Record early voting in the US: millions have already gone to the polls

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With just over two weeks to go until the November 3 presidential election in the US, millions of Americans have already cast their vote early. Neither the coronavirus restrictions nor the long lines have prevented citizens from choosing their candidate for the White House.

It is calculated that More than 25 million votes they have already been issued in advance, both at the polls and by mail, according to figures collected by the United States Electoral Project. That corresponds to 18% of all votes that were issued in 2016, the organization adds.
Early voting has begun in more than 20 states ahead of the November 3 presidential election, and turnout has already far exceeded previous races. High early turnout is leading election experts to predict that a record 150 million votes may be cast this year and turnout rates could be higher than in any U.S. presidential election since 1908.

But massive early voter turnout, in part fueled by the COVID-19 pandemic, has also led to new challenges, as long lines and waits of hours were reported at polling centers in various states.

In the state of Georgia, where the polls opened on October 12, some voters waited more than eight hours to cast their vote, according to local media.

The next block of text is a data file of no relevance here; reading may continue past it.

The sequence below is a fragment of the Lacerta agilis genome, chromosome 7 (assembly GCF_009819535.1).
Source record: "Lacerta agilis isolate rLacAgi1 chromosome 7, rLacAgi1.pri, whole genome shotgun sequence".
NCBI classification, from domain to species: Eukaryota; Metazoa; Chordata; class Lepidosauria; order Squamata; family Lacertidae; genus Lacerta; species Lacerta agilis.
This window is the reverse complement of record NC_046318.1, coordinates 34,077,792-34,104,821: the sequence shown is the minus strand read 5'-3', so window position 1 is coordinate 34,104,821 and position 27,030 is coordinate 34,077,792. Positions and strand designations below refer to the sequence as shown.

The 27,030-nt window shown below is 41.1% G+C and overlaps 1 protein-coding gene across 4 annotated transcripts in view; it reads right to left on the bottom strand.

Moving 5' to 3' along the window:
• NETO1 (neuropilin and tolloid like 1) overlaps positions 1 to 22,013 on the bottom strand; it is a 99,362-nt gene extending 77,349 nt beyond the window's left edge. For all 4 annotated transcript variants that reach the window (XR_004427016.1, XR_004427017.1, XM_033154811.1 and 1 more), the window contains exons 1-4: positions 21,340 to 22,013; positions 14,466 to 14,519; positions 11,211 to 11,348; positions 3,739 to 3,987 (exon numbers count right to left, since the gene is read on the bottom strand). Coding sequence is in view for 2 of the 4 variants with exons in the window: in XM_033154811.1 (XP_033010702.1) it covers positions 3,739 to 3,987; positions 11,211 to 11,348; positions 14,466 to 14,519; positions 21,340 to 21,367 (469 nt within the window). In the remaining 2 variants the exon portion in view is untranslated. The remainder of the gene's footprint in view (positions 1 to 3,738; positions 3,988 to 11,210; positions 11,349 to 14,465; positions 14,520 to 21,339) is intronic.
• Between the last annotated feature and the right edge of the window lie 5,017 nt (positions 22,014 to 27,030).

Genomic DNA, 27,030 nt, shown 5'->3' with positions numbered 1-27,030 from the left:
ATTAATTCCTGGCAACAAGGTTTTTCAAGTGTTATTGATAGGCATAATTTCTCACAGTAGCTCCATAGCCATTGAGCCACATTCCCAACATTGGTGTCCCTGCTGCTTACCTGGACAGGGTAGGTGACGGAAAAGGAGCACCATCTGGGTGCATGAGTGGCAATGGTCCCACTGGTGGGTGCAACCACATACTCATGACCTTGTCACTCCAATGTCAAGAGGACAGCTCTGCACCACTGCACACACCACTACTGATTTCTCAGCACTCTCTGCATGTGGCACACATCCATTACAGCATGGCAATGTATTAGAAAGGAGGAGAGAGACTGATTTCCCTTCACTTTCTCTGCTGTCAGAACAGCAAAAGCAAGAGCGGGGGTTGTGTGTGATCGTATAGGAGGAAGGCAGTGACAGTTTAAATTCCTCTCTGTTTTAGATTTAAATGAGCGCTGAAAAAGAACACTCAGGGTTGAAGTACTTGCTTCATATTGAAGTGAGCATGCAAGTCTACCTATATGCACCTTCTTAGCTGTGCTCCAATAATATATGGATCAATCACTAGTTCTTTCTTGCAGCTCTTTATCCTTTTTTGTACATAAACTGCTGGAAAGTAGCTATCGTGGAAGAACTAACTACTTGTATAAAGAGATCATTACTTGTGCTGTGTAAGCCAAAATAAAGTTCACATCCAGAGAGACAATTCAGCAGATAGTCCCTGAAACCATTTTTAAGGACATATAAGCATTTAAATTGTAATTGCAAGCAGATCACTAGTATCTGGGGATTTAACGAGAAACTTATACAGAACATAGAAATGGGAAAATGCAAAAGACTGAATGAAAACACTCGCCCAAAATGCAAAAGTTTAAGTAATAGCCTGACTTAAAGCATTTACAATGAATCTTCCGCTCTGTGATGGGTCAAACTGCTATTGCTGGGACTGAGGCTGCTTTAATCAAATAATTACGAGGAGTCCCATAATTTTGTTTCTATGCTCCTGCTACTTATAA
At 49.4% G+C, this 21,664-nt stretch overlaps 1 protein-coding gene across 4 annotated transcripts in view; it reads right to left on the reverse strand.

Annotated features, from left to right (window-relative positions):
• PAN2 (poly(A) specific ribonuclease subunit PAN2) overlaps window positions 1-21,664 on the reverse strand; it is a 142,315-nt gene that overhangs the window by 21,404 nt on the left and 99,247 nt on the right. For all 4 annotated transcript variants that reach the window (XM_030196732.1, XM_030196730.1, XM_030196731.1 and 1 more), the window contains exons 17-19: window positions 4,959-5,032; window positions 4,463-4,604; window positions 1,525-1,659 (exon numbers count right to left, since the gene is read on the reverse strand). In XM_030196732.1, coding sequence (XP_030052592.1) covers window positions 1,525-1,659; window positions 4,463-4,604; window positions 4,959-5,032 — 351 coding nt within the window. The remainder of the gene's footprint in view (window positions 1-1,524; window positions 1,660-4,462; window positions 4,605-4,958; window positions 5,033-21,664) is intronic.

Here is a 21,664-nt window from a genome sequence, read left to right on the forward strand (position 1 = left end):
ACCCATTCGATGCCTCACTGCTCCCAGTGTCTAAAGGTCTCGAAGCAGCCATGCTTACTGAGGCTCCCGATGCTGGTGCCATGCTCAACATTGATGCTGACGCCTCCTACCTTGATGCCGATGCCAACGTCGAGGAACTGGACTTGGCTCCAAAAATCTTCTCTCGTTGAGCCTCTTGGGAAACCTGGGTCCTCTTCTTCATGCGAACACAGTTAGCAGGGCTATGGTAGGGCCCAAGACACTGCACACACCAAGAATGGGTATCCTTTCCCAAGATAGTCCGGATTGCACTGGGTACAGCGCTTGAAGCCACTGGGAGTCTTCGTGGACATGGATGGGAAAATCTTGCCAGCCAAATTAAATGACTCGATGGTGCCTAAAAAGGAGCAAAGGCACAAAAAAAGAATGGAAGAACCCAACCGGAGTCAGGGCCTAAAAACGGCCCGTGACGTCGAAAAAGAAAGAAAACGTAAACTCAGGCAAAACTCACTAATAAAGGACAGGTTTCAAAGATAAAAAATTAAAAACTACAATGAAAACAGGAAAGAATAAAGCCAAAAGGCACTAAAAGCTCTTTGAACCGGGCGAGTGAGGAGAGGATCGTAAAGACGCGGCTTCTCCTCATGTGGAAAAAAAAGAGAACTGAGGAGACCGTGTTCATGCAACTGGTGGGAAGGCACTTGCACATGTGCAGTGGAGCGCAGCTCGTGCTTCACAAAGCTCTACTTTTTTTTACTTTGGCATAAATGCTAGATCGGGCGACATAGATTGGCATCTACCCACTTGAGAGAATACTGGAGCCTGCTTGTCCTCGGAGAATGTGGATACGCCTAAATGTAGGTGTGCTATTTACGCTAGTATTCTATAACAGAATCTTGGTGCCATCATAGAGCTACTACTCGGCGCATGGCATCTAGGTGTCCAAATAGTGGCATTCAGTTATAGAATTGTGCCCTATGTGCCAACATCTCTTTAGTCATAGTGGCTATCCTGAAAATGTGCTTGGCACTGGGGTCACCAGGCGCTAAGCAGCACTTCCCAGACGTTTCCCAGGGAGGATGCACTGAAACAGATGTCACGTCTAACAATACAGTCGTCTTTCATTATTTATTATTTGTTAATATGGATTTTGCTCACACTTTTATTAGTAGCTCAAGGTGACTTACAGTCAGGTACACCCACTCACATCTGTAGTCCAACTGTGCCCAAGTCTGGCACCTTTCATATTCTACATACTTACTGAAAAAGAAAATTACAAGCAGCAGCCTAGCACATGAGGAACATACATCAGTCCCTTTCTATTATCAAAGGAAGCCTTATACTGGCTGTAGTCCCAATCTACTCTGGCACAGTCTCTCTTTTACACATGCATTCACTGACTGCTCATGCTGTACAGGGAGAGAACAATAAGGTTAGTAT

“Long lines do not happen by accident but by design,” the National Electoral Defense Coalition tweeted.

In Ohio, where early voting began on October 6, the number of people who cast their ballots in person during the first week of early voting nearly tripled compared to 2016. Some 193,021 voters went to the polls compared to 64,312 ago. four years.
Ohio state officials have explained the long lines with high enthusiasm among the electorate. But a 2006 state law that limit voting sites early in person to one per county it also contributed to the long lines, noted former President Barack Obama’s speechwriter David Litt, quoted by The Guardian newspaper.

“Blaming voters for the long lines they stand ignores the huge and intentional disparity in resources between the most and least populated parts of the state,” Litt wrote.

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